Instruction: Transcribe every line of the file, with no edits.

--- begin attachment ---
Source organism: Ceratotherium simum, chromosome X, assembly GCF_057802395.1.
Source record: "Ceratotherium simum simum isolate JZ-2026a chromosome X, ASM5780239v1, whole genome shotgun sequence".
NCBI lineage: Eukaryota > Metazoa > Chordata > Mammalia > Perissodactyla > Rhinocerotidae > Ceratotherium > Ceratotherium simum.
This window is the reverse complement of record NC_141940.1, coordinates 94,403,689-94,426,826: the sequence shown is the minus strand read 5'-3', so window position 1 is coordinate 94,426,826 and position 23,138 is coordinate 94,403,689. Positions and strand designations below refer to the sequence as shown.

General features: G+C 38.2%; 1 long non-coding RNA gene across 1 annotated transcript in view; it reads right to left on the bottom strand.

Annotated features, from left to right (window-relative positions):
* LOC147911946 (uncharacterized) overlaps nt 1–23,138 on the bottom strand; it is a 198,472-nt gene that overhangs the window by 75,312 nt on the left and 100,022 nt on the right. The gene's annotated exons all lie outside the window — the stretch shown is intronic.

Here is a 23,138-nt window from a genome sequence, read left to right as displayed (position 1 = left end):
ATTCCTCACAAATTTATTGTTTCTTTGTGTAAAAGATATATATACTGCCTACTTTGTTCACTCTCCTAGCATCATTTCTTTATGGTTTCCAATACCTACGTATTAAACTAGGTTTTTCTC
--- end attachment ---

Source organism: Ceratotherium simum, chromosome X, assembly GCF_057802395.1.
Source record: "Ceratotherium simum simum isolate JZ-2026a chromosome X, ASM5780239v1, whole genome shotgun sequence".
NCBI lineage: Eukaryota > Metazoa > Chordata > Mammalia > Perissodactyla > Rhinocerotidae > Ceratotherium > Ceratotherium simum.
This window is the reverse complement of record NC_141940.1, coordinates 94,403,689-94,426,826: the sequence shown is the minus strand read 5'-3', so window position 1 is coordinate 94,426,826 and position 23,138 is coordinate 94,403,689. Positions and strand designations below refer to the sequence as shown.

General features: G+C 38.2%; 1 long non-coding RNA gene across 1 annotated transcript in view; it reads right to left on the bottom strand.

Annotated features, from left to right (window-relative positions):
* LOC147911946 (uncharacterized) overlaps nt 1–23,138 on the bottom strand; it is a 198,472-nt gene that overhangs the window by 75,312 nt on the left and 100,022 nt on the right. The gene's annotated exons all lie outside the window — the stretch shown is intronic.

Here is a 23,138-nt window from a genome sequence, read left to right as displayed (position 1 = left end):
ATTCCTCACAAATTTATTGTTTCTTTGTGTAAAAGATATATATACTGCCTACTTTGTTCACTCTCCTAGCATCATTTCTTTATGGTTTCCAATACCTACGTATTAAACTAGGTTTTTCTC